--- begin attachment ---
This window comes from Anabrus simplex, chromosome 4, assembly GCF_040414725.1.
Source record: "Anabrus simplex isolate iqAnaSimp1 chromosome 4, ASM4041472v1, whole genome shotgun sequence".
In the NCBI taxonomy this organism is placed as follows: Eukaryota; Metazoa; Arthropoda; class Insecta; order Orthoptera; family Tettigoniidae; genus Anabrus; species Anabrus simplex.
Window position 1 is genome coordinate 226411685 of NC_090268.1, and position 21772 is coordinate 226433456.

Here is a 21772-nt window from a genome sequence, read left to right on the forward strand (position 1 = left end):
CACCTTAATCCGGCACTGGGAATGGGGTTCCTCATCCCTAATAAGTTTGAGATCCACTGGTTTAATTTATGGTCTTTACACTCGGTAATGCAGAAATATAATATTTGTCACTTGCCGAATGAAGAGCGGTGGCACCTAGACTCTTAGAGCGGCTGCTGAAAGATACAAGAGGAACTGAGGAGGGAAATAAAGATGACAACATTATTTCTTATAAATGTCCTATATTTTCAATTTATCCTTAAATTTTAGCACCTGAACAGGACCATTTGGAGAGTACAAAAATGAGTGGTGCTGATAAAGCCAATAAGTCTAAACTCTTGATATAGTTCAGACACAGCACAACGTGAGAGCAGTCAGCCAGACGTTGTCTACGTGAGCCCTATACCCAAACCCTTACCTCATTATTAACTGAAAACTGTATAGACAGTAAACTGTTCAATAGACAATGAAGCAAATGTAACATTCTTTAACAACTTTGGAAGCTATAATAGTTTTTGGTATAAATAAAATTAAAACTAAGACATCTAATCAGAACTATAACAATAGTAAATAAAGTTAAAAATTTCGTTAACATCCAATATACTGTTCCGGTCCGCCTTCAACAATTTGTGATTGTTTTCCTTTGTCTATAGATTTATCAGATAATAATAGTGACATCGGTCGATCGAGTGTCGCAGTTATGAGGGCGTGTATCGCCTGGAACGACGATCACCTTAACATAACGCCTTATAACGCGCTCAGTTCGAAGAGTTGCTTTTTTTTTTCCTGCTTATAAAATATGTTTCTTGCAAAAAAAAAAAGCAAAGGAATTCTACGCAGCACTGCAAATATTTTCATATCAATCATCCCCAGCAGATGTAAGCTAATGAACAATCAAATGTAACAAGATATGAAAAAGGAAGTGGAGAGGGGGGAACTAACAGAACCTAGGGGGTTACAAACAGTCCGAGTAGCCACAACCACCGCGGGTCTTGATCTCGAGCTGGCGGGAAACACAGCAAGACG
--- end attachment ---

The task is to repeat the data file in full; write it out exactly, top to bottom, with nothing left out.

This window comes from Anabrus simplex, chromosome 4, assembly GCF_040414725.1.
Source record: "Anabrus simplex isolate iqAnaSimp1 chromosome 4, ASM4041472v1, whole genome shotgun sequence".
In the NCBI taxonomy this organism is placed as follows: Eukaryota; Metazoa; Arthropoda; class Insecta; order Orthoptera; family Tettigoniidae; genus Anabrus; species Anabrus simplex.
Window position 1 is genome coordinate 226411685 of NC_090268.1, and position 21772 is coordinate 226433456.

Here is a 21772-nt window from a genome sequence, read left to right on the forward strand (position 1 = left end):
CACCTTAATCCGGCACTGGGAATGGGGTTCCTCATCCCTAATAAGTTTGAGATCCACTGGTTTAATTTATGGTCTTTACACTCGGTAATGCAGAAATATAATATTTGTCACTTGCCGAATGAAGAGCGGTGGCACCTAGACTCTTAGAGCGGCTGCTGAAAGATACAAGAGGAACTGAGGAGGGAAATAAAGATGACAACATTATTTCTTATAAATGTCCTATATTTTCAATTTATCCTTAAATTTTAGCACCTGAACAGGACCATTTGGAGAGTACAAAAATGAGTGGTGCTGATAAAGCCAATAAGTCTAAACTCTTGATATAGTTCAGACACAGCACAACGTGAGAGCAGTCAGCCAGACGTTGTCTACGTGAGCCCTATACCCAAACCCTTACCTCATTATTAACTGAAAACTGTATAGACAGTAAACTGTTCAATAGACAATGAAGCAAATGTAACATTCTTTAACAACTTTGGAAGCTATAATAGTTTTTGGTATAAATAAAATTAAAACTAAGACATCTAATCAGAACTATAACAATAGTAAATAAAGTTAAAAATTTCGTTAACATCCAATATACTGTTCCGGTCCGCCTTCAACAATTTGTGATTGTTTTCCTTTGTCTATAGATTTATCAGATAATAATAGTGACATCGGTCGATCGAGTGTCGCAGTTATGAGGGCGTGTATCGCCTGGAACGACGATCACCTTAACATAACGCCTTATAACGCGCTCAGTTCGAAGAGTTGCTTTTTTTTTTCCTGCTTATAAAATATGTTTCTTGCAAAAAAAAAAAGCAAAGGAATTCTACGCAGCACTGCAAATATTTTCATATCAATCATCCCCAGCAGATGTAAGCTAATGAACAATCAAATGTAACAAGATATGAAAAAGGAAGTGGAGAGGGGGGAACTAACAGAACCTAGGGGGTTACAAACAGTCCGAGTAGCCACAACCACCGCGGGTCTTGATCTCGAGCTGGCGGGAAACACAGCAAGACG